The word opera means “work” in Italian (it is the plural of Latin opus meaning “work” or “labour”) suggesting that it combines the arts of solo and choral singing, declamation, acting and dancing in a staged spectacle. Dafne by Jacopo Peri was the earliest composition considered opera, as understood today. It was written around 1597, largely under the inspiration of an elite circle of literate Florentine humanists who gathered as the “Camerata de’ Bardi”. Significantly, Dafne was an attempt to revive the classical Greek drama, part of the wider revival of antiquity characteristic of the Renaissance. The members of the Camerata considered that the “chorus” parts of Greek dramas were originally sung, and possibly even the entire text of all roles; opera was thus conceived as a way of “restoring” this situation. Dafne is unfortunately lost. A later work by Peri, Euridice, dating from 1600, is the first opera score to have survived to the present day. The honour of being the first opera still to be regularly performed, however, goes to Claudio Monteverdi’s L’Orfeo, composed for the court of Mantua in 1607. The Mantua court of the Gonzagas, employers of Monteverdi, played a significant role in the origin of opera employing not only court singers of the concerto delle donne (till 1598), but also one of the first actual “opera singers”; Madama Europa.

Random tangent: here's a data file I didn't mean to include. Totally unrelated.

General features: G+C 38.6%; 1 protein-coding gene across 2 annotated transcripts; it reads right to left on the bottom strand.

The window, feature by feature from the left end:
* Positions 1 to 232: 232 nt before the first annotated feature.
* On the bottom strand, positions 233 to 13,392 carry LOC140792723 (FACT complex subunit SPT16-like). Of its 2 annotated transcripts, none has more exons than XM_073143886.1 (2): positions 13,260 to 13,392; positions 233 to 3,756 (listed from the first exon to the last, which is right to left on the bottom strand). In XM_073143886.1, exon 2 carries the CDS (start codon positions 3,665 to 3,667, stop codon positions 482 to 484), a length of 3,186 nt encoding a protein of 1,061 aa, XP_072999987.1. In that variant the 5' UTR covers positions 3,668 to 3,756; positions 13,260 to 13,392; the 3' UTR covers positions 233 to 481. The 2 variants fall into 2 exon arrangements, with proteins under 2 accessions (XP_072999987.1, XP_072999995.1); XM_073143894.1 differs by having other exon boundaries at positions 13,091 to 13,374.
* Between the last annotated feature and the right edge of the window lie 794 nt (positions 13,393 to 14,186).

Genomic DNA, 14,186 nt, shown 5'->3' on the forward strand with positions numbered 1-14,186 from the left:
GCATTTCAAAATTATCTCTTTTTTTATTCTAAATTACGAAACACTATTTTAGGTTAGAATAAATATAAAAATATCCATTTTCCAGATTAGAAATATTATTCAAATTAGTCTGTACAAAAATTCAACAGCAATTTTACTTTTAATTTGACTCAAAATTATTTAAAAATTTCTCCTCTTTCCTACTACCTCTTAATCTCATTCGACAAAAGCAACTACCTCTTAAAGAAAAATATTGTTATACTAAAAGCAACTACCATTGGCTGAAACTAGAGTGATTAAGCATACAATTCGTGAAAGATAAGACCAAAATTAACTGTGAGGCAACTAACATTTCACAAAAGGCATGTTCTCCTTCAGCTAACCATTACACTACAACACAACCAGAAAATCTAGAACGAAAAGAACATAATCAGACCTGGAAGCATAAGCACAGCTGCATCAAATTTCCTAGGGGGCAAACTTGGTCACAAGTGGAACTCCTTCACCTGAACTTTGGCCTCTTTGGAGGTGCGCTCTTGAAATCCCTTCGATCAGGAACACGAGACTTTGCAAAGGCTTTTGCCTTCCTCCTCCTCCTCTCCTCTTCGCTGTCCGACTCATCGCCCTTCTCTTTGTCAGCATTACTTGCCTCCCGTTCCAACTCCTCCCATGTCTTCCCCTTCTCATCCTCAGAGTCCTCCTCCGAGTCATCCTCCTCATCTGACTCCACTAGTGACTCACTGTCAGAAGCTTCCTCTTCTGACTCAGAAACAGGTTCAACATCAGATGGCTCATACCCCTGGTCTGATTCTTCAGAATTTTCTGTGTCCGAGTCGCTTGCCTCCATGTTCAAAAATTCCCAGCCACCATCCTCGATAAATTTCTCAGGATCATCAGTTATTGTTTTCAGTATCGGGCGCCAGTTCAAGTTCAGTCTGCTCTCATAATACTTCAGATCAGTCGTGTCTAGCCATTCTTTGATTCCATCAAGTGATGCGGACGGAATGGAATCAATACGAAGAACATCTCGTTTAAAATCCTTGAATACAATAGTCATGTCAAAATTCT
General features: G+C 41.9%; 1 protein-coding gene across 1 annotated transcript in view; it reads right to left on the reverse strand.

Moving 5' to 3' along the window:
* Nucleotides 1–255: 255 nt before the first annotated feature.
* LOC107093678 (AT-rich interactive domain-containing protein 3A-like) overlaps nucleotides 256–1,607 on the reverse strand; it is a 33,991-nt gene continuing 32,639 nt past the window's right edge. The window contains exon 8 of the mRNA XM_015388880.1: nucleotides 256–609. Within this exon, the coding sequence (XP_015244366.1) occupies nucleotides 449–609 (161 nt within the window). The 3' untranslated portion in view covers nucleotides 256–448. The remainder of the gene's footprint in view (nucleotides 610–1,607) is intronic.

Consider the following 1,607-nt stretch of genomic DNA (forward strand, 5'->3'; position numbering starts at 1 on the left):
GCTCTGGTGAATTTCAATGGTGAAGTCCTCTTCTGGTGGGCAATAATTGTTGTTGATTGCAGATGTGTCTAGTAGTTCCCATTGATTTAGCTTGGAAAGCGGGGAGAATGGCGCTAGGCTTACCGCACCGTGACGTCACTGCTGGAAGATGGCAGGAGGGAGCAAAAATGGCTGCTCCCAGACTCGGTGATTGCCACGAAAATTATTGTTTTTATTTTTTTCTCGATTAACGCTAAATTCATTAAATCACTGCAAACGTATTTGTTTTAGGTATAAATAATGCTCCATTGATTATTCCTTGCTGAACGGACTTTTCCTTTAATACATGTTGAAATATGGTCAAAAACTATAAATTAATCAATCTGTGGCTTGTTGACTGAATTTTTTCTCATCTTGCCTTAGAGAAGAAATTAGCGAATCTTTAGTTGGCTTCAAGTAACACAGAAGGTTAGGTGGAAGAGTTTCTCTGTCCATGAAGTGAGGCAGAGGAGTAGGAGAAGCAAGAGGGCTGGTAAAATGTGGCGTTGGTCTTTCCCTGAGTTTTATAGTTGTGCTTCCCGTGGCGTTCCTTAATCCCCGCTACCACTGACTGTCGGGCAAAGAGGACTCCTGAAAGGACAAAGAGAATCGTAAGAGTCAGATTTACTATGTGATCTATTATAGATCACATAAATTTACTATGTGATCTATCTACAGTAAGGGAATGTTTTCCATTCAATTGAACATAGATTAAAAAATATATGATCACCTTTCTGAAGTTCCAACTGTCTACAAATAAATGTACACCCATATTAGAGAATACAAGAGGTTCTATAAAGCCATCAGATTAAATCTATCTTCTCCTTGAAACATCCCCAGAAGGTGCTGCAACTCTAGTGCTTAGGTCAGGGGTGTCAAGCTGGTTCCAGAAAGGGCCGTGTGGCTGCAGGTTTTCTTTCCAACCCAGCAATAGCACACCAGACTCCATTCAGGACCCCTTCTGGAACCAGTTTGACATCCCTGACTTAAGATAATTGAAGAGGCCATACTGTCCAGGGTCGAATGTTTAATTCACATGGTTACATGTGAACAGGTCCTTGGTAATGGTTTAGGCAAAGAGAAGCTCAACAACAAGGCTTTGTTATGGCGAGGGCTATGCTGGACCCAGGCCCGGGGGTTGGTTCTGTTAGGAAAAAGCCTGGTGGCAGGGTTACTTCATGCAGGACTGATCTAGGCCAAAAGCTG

The Baroque era
Opera did not remain confined to court audiences for long. In 1637, the idea of a “season” (Carnival) of publicly attended operas supported by ticket sales emerged in Venice. Monteverdi had moved to the city from Mantua and composed his last operas, Il ritorno d’Ulisse in patria and L’incoronazione di Poppea, for the Venetian theatre in the 1640s. His most important follower Francesco Cavalli helped spread opera throughout Italy. In these early Baroque operas, broad comedy was blended with tragic elements in a mix that jarred some educated sensibilities, sparking the first of opera’s many reform movements, sponsored by Venice’s Arcadian Academy which came to be associated with the poet Metastasio, whose libretti helped crystallize the genre of opera seria, which became the leading form of Italian opera until the end of the 18th century. Once the Metastasian ideal had been firmly established, comedy in Baroque-era opera was reserved for what came to be called opera buffa.